The circular economy aims to keep this material in a closed loop. There are two sides to the circular economy. The biological cycle, which includes composting organic material to grow more food. Then there’s the technological cycle. For example, a mobile should be deconstructed down to all its parts and everything reused to make a new phone. The idea is to completely do away with waste.

My other main focus is Rechusable, which I founded in 2012 with my mum Giselle. I found the simplest way to reduce plastic waste is to not use plastic products in the first place. Choose to re-use; that’s the motto of Rechusable. The goal is to make using reusable products a way of life by refusing disposable plastics.


What can the boating industry do to help the environment?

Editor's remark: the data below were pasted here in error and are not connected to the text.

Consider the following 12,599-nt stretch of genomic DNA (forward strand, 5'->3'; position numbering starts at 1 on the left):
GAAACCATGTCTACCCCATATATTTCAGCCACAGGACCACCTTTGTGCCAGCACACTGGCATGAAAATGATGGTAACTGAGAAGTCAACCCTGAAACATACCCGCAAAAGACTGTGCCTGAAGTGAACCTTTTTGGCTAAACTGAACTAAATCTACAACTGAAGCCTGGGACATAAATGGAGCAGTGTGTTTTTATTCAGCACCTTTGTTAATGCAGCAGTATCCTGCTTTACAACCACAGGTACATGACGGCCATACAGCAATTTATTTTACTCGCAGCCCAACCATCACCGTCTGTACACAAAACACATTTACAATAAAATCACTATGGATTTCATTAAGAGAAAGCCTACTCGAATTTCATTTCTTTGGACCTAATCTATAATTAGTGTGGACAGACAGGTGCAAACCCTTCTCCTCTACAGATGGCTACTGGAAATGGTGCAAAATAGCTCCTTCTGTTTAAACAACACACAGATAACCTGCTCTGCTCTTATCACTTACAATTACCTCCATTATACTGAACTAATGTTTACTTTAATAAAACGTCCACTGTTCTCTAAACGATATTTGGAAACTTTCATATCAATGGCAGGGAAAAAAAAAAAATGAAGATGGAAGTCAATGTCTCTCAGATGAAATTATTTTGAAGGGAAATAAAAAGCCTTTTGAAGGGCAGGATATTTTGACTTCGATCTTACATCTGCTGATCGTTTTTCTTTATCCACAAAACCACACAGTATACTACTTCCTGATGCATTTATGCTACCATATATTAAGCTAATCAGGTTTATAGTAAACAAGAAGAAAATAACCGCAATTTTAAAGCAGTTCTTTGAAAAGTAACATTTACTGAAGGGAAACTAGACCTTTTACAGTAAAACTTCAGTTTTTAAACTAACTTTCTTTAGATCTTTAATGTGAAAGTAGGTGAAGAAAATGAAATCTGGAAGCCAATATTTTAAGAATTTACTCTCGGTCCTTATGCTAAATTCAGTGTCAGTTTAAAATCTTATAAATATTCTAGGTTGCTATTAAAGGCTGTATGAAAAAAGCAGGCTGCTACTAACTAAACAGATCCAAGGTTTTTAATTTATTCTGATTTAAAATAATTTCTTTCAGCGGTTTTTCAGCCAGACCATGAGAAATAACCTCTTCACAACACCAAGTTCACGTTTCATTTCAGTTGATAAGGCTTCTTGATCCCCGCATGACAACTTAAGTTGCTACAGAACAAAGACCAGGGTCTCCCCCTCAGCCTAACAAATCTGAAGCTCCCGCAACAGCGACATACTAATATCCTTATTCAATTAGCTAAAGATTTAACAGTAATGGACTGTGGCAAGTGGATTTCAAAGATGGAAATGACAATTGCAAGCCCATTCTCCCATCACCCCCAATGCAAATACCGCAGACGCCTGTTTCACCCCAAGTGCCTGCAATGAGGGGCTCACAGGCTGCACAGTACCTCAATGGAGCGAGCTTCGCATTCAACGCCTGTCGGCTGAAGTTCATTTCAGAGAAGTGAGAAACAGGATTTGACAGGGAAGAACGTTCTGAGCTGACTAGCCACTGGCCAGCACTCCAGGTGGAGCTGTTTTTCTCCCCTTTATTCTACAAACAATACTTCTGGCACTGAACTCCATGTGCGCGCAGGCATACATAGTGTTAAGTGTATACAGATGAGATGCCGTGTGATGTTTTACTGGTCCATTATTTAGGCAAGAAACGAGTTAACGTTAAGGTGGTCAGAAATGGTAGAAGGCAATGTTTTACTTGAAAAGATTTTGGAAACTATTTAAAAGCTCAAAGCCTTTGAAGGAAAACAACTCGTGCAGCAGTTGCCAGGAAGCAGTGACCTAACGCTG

It’s about education and awareness; there’s information out there for the boating industry. They can make a difference by considering their reliance on single-use plastic products, their sourcing of seafood, and integrating sustainability into their business models.

The industry relies on a healthy ocean, so it’s encouraging to see the Volvo Ocean Race and others embedding ocean conservation practices into their ethos. The superyacht industry can also play a part by making sure that Australia’s cruising grounds are kept pristine through active clean-up campaigns and effective waste management.

The industry needs to consider its legacy; and give back to the environment that it so heavily relies on.


What can readers who want to take action do?

We have some really important work to do to help our oceans, so get involved!

Education is key to reducing waste pollution, so we encourage you to follow and support the Take 3 organisation, and share your photos so we can inspire others.

Remember, take three pieces of rubbish when you leave the beach, waterway – anywhere! – and you’ve made a difference. #take3forthesea